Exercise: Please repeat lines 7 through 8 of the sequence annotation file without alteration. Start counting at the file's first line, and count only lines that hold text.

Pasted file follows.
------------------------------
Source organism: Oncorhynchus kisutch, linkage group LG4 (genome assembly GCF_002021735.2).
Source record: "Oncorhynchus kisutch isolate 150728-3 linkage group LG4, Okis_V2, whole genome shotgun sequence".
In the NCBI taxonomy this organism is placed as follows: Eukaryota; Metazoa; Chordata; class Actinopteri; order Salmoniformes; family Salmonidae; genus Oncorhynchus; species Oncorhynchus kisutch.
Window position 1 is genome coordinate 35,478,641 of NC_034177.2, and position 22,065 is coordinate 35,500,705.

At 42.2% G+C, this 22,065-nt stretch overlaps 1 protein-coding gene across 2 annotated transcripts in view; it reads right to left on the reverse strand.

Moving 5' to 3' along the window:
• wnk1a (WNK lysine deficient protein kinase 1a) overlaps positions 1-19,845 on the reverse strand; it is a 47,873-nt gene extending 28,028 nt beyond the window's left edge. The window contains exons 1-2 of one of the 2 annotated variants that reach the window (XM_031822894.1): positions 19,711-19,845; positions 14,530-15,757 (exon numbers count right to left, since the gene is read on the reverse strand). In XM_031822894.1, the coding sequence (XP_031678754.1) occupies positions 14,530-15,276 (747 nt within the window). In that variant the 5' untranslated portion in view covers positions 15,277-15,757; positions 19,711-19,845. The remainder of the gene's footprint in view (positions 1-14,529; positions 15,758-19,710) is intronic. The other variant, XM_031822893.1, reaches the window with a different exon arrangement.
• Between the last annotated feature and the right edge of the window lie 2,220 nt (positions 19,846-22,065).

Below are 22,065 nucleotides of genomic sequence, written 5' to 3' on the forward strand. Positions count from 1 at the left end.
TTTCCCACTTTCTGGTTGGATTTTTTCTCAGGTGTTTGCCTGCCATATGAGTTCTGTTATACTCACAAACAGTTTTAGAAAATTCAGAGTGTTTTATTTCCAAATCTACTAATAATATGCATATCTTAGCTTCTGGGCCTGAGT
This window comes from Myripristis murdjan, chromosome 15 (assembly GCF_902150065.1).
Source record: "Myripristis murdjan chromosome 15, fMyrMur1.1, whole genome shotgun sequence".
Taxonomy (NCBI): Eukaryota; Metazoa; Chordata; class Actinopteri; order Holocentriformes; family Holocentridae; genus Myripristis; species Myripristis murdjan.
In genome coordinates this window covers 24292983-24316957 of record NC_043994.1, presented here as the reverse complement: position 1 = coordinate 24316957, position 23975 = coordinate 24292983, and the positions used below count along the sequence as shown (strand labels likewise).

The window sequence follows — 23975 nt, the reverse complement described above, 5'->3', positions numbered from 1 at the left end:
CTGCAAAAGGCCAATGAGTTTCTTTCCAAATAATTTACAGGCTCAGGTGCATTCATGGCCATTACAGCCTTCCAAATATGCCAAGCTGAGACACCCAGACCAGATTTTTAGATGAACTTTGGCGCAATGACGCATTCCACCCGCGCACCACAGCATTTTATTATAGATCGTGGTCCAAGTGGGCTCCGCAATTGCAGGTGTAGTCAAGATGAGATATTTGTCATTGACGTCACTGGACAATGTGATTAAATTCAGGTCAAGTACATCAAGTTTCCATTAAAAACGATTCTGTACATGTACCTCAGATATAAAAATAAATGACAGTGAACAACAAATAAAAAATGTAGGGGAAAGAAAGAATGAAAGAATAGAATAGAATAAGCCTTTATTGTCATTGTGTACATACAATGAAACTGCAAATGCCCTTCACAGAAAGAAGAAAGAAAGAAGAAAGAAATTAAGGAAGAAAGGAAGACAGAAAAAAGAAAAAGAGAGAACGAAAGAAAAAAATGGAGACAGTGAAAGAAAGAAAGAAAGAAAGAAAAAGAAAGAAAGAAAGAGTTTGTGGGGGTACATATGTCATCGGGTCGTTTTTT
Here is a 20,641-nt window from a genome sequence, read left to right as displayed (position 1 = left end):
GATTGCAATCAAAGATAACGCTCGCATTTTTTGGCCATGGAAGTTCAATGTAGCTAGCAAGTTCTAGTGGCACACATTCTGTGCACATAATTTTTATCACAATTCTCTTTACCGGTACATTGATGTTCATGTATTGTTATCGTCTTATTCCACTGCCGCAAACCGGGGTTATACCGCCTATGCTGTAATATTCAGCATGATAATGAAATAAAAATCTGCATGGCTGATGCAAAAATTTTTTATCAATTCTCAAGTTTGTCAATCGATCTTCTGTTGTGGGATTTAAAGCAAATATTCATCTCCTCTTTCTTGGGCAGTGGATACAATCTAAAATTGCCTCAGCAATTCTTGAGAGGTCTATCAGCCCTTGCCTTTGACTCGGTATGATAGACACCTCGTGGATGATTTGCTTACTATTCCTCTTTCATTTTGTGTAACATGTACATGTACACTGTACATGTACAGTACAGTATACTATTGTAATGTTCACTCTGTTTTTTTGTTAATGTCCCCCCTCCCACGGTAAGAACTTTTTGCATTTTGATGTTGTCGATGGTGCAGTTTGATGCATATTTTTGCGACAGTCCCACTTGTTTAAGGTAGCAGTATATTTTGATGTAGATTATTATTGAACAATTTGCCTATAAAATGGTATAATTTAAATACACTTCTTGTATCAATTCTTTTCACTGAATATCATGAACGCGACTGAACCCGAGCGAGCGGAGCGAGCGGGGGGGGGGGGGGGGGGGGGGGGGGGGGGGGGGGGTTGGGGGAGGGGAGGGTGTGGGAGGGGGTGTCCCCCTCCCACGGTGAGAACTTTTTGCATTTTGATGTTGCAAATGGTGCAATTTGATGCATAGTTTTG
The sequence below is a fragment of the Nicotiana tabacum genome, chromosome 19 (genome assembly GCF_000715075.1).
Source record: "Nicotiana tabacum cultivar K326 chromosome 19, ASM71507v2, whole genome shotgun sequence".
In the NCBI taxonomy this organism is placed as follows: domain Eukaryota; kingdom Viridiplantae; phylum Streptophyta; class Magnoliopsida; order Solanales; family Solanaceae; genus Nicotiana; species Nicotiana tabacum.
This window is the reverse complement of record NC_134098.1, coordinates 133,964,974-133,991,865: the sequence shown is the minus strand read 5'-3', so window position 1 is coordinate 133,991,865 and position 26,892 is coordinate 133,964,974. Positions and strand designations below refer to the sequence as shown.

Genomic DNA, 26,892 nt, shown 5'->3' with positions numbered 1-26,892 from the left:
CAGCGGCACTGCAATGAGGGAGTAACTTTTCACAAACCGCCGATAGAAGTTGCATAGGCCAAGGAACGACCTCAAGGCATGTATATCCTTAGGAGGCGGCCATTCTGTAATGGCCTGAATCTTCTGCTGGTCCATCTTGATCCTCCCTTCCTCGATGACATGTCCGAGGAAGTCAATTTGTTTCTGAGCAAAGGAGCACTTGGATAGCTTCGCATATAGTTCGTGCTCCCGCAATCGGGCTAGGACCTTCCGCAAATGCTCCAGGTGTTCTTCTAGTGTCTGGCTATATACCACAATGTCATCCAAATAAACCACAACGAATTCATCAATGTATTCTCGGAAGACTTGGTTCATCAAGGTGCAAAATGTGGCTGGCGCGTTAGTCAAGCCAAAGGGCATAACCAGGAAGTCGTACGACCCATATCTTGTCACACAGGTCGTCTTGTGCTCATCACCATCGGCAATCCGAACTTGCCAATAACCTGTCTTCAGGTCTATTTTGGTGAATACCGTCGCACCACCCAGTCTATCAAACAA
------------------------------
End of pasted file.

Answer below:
• wnk1a (WNK lysine deficient protein kinase 1a) overlaps positions 1-19,845 on the reverse strand; it is a 47,873-nt gene extending 28,028 nt beyond the window's left edge. The window contains exons 1-2 of one of the 2 annotated variants that reach the window (XM_031822894.1): positions 19,711-19,845; positions 14,530-15,757 (exon numbers count right to left, since the gene is read on the reverse strand). In XM_031822894.1, the coding sequence (XP_031678754.1) occupies positions 14,530-15,276 (747 nt within the window). In that variant the 5' untranslated portion in view covers positions 15,277-15,757; positions 19,711-19,845. The remainder of the gene's footprint in view (positions 1-14,529; positions 15,758-19,710) is intronic. The other variant, XM_031822893.1, reaches the window with a different exon arrangement.
• Between the last annotated feature and the right edge of the window lie 2,220 nt (positions 19,846-22,065).